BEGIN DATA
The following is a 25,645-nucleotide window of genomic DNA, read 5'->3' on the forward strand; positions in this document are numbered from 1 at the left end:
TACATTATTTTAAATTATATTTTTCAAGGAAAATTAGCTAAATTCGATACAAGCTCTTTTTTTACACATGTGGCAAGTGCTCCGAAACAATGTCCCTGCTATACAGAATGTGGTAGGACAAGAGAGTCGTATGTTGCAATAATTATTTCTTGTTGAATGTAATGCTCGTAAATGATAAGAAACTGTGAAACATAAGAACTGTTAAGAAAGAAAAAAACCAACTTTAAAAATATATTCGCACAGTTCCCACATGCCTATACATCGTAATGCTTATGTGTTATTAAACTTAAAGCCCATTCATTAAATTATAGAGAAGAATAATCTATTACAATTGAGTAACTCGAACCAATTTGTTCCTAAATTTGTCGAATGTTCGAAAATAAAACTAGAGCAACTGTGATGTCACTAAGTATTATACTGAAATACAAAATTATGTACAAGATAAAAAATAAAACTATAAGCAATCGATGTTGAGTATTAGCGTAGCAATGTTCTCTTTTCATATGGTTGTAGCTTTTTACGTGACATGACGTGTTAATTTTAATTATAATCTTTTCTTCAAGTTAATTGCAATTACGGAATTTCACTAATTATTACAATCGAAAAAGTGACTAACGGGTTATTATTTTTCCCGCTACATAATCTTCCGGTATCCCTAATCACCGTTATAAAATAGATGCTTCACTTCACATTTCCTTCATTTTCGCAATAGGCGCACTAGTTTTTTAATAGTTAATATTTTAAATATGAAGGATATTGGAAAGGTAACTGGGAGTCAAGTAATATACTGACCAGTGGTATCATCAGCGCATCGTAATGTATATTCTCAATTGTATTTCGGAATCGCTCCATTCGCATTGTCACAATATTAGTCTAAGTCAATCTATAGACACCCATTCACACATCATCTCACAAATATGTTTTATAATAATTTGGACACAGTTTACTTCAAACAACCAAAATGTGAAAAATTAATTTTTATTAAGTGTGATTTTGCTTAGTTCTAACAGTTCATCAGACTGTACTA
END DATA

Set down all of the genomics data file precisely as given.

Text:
The following is a 25,645-nucleotide window of genomic DNA, read 5'->3' on the forward strand; positions in this document are numbered from 1 at the left end:
TACATTATTTTAAATTATATTTTTCAAGGAAAATTAGCTAAATTCGATACAAGCTCTTTTTTTACACATGTGGCAAGTGCTCCGAAACAATGTCCCTGCTATACAGAATGTGGTAGGACAAGAGAGTCGTATGTTGCAATAATTATTTCTTGTTGAATGTAATGCTCGTAAATGATAAGAAACTGTGAAACATAAGAACTGTTAAGAAAGAAAAAAACCAACTTTAAAAATATATTCGCACAGTTCCCACATGCCTATACATCGTAATGCTTATGTGTTATTAAACTTAAAGCCCATTCATTAAATTATAGAGAAGAATAATCTATTACAATTGAGTAACTCGAACCAATTTGTTCCTAAATTTGTCGAATGTTCGAAAATAAAACTAGAGCAACTGTGATGTCACTAAGTATTATACTGAAATACAAAATTATGTACAAGATAAAAAATAAAACTATAAGCAATCGATGTTGAGTATTAGCGTAGCAATGTTCTCTTTTCATATGGTTGTAGCTTTTTACGTGACATGACGTGTTAATTTTAATTATAATCTTTTCTTCAAGTTAATTGCAATTACGGAATTTCACTAATTATTACAATCGAAAAAGTGACTAACGGGTTATTATTTTTCCCGCTACATAATCTTCCGGTATCCCTAATCACCGTTATAAAATAGATGCTTCACTTCACATTTCCTTCATTTTCGCAATAGGCGCACTAGTTTTTTAATAGTTAATATTTTAAATATGAAGGATATTGGAAAGGTAACTGGGAGTCAAGTAATATACTGACCAGTGGTATCATCAGCGCATCGTAATGTATATTCTCAATTGTATTTCGGAATCGCTCCATTCGCATTGTCACAATATTAGTCTAAGTCAATCTATAGACACCCATTCACACATCATCTCACAAATATGTTTTATAATAATTTGGACACAGTTTACTTCAAACAACCAAAATGTGAAAAATTAATTTTTATTAAGTGTGATTTTGCTTAGTTCTAACAGTTCATCAGACTGTACTA